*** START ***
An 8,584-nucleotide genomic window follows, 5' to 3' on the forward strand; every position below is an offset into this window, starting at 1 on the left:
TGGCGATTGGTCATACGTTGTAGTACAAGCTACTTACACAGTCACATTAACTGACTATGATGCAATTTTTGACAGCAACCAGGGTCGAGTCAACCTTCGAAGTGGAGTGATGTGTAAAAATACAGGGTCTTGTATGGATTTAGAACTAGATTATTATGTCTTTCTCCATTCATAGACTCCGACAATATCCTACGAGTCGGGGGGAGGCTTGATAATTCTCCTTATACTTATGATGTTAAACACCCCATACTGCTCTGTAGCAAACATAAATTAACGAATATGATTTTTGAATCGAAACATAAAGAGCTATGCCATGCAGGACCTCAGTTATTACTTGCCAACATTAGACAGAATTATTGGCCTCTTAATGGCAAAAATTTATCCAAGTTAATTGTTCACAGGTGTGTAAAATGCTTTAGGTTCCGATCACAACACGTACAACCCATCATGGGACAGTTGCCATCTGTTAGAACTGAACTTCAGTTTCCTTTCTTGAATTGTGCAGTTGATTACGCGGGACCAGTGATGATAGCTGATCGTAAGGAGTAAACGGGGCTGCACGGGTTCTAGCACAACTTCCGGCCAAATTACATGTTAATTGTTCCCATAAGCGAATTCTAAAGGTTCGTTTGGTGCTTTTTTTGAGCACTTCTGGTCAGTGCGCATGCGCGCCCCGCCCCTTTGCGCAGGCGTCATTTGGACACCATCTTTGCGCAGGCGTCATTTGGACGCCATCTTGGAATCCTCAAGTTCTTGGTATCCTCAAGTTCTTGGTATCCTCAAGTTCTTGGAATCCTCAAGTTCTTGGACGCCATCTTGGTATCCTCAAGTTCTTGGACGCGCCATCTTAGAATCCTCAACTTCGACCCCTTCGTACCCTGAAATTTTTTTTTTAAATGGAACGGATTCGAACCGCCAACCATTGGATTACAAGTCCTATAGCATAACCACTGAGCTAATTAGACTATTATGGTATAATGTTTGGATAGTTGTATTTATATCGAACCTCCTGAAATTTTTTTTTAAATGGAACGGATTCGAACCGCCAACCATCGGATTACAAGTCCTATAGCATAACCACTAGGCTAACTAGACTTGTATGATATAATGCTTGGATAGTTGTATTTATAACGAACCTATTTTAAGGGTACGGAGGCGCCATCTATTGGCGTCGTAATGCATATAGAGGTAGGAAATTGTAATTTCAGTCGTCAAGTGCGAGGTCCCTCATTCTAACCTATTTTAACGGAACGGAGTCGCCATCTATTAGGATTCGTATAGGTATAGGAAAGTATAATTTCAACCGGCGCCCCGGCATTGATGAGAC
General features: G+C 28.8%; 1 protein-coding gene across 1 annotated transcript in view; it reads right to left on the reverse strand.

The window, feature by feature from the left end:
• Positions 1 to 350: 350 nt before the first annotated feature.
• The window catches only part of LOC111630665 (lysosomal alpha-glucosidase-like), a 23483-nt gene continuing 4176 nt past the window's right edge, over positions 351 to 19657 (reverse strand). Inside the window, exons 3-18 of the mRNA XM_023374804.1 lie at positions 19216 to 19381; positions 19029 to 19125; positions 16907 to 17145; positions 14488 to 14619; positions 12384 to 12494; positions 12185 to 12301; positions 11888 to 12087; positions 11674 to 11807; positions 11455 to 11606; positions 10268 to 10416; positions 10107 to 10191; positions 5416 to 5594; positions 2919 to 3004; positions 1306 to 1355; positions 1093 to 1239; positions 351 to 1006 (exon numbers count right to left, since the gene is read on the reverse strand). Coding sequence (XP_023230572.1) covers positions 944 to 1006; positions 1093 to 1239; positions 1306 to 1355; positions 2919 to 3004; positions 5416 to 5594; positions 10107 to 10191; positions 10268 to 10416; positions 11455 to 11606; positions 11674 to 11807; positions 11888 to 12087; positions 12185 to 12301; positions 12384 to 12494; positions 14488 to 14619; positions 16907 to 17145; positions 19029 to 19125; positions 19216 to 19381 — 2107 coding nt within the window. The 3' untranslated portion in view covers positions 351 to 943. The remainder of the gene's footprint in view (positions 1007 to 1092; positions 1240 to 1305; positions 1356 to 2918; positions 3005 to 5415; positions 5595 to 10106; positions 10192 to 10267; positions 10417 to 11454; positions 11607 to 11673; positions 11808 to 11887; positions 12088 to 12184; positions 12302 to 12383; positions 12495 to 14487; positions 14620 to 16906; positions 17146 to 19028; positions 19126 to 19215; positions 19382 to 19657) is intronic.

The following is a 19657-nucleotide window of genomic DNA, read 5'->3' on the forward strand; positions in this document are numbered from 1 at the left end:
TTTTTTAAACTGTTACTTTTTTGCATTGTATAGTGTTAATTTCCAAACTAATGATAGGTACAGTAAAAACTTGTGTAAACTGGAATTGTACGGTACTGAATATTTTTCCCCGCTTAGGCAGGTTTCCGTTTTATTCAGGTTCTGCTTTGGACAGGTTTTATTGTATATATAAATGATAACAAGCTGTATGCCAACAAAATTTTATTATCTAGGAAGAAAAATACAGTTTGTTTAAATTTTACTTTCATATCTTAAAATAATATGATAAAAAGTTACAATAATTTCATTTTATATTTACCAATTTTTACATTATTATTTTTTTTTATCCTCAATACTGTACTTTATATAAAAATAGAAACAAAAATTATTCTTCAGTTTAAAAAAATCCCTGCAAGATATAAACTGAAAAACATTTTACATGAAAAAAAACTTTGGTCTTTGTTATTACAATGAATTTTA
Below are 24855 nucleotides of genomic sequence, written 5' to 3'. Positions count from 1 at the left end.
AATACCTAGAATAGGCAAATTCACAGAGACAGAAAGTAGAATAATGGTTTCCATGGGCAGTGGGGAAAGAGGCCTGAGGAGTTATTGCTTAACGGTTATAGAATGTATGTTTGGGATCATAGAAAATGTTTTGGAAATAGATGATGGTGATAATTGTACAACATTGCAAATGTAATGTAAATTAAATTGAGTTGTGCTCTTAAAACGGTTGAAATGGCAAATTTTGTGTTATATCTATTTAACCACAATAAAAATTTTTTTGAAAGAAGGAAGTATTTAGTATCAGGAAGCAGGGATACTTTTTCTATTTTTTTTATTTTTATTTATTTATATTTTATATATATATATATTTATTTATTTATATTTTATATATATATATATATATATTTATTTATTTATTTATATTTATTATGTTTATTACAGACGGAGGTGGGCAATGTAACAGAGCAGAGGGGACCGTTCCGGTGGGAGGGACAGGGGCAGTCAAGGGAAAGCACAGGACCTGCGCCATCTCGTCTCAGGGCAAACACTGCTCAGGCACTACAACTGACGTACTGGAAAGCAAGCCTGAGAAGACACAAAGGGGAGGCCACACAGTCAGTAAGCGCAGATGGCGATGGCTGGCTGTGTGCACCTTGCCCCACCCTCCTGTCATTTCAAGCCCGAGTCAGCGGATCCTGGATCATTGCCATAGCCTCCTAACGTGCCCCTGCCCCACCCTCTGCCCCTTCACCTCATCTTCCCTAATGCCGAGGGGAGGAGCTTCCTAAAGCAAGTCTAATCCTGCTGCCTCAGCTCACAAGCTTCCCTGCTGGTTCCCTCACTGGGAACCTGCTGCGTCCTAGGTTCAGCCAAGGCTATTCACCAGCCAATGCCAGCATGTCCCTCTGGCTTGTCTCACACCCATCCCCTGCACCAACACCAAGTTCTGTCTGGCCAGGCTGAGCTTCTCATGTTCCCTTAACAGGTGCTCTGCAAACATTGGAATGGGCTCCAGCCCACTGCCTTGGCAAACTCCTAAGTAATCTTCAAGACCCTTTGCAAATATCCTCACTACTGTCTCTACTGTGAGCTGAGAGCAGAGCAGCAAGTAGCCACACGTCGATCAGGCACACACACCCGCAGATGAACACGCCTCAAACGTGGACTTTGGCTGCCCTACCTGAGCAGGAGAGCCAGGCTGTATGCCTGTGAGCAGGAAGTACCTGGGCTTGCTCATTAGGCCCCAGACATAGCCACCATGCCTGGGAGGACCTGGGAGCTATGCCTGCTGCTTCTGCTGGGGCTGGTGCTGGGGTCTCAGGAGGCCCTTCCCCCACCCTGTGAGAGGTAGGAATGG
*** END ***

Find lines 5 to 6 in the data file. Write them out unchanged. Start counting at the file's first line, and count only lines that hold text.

• Positions 1 to 350: 350 nt before the first annotated feature.
• The window catches only part of LOC111630665 (lysosomal alpha-glucosidase-like), a 23483-nt gene continuing 4176 nt past the window's right edge, over positions 351 to 19657 (reverse strand). Inside the window, exons 3-18 of the mRNA XM_023374804.1 lie at positions 19216 to 19381; positions 19029 to 19125; positions 16907 to 17145; positions 14488 to 14619; positions 12384 to 12494; positions 12185 to 12301; positions 11888 to 12087; positions 11674 to 11807; positions 11455 to 11606; positions 10268 to 10416; positions 10107 to 10191; positions 5416 to 5594; positions 2919 to 3004; positions 1306 to 1355; positions 1093 to 1239; positions 351 to 1006 (exon numbers count right to left, since the gene is read on the reverse strand). Coding sequence (XP_023230572.1) covers positions 944 to 1006; positions 1093 to 1239; positions 1306 to 1355; positions 2919 to 3004; positions 5416 to 5594; positions 10107 to 10191; positions 10268 to 10416; positions 11455 to 11606; positions 11674 to 11807; positions 11888 to 12087; positions 12185 to 12301; positions 12384 to 12494; positions 14488 to 14619; positions 16907 to 17145; positions 19029 to 19125; positions 19216 to 19381 — 2107 coding nt within the window. The 3' untranslated portion in view covers positions 351 to 943. The remainder of the gene's footprint in view (positions 1007 to 1092; positions 1240 to 1305; positions 1356 to 2918; positions 3005 to 5415; positions 5595 to 10106; positions 10192 to 10267; positions 10417 to 11454; positions 11607 to 11673; positions 11808 to 11887; positions 12088 to 12184; positions 12302 to 12383; positions 12495 to 14487; positions 14620 to 16906; positions 17146 to 19028; positions 19126 to 19215; positions 19382 to 19657) is intronic.